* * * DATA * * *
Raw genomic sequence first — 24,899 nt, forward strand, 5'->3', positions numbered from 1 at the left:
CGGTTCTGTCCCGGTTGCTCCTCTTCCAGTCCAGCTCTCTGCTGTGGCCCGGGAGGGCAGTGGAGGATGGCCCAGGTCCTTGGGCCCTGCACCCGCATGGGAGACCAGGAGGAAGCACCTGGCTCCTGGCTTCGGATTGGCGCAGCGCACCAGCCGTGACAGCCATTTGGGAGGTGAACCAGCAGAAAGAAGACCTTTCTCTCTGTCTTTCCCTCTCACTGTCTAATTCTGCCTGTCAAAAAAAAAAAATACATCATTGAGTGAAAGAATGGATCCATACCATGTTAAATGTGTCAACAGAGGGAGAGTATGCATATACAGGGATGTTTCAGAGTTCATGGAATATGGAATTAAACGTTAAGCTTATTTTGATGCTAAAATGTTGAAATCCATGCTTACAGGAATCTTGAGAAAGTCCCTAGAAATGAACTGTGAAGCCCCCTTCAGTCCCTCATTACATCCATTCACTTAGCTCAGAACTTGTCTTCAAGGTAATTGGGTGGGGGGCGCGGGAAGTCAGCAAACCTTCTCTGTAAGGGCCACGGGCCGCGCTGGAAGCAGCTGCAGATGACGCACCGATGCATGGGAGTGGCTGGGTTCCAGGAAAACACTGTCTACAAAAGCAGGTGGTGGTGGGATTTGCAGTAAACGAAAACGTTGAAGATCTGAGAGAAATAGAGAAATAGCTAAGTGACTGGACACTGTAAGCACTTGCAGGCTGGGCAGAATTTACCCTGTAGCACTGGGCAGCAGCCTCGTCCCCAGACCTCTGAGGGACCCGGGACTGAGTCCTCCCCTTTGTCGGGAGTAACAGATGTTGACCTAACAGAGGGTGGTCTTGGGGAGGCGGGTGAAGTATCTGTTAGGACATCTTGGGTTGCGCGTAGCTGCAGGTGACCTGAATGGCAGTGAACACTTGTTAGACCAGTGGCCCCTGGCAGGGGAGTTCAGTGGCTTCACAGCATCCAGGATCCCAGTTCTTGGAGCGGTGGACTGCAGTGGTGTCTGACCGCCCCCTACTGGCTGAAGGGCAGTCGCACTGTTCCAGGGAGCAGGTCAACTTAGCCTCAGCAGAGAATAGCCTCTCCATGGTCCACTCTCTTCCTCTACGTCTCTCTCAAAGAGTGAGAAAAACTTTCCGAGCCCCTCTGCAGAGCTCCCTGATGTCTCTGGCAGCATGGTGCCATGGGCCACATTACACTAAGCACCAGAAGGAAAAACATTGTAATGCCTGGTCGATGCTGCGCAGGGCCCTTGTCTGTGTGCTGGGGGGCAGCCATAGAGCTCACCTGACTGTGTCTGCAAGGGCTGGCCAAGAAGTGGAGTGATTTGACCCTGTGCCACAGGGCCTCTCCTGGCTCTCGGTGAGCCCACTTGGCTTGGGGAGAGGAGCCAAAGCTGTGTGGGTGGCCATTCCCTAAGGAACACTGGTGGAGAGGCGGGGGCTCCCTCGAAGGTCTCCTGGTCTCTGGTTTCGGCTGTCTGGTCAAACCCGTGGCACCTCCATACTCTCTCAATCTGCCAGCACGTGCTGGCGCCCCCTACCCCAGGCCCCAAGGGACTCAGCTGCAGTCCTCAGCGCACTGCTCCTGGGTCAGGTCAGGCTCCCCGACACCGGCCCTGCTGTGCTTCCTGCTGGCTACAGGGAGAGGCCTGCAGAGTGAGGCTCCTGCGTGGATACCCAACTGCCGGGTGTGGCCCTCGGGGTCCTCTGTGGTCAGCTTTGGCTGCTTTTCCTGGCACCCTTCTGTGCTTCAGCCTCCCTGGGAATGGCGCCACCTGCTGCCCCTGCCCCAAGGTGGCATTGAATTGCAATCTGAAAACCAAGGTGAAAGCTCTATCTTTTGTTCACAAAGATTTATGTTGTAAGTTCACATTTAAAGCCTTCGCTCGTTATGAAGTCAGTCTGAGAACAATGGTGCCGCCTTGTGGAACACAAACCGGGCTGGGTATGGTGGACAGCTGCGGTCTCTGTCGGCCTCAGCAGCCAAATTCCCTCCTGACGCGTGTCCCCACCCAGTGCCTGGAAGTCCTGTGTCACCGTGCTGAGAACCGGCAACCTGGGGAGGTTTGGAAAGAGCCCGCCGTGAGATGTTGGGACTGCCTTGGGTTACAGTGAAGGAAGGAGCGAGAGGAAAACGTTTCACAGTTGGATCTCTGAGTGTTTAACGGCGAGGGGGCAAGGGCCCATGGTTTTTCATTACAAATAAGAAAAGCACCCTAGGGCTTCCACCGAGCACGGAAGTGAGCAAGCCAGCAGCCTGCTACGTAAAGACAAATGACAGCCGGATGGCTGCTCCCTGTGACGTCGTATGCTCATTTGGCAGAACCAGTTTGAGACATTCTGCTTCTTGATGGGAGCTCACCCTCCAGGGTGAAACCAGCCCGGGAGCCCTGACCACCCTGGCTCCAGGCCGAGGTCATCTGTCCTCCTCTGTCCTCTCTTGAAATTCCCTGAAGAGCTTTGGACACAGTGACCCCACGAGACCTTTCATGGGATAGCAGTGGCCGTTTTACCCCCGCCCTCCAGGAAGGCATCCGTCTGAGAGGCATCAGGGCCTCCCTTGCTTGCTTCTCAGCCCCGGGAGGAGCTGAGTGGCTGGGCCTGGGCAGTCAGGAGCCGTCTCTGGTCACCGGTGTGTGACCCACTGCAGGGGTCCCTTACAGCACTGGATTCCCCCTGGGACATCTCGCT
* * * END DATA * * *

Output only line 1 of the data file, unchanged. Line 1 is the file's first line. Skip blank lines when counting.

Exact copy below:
Raw genomic sequence first — 24,899 nt, forward strand, 5'->3', positions numbered from 1 at the left: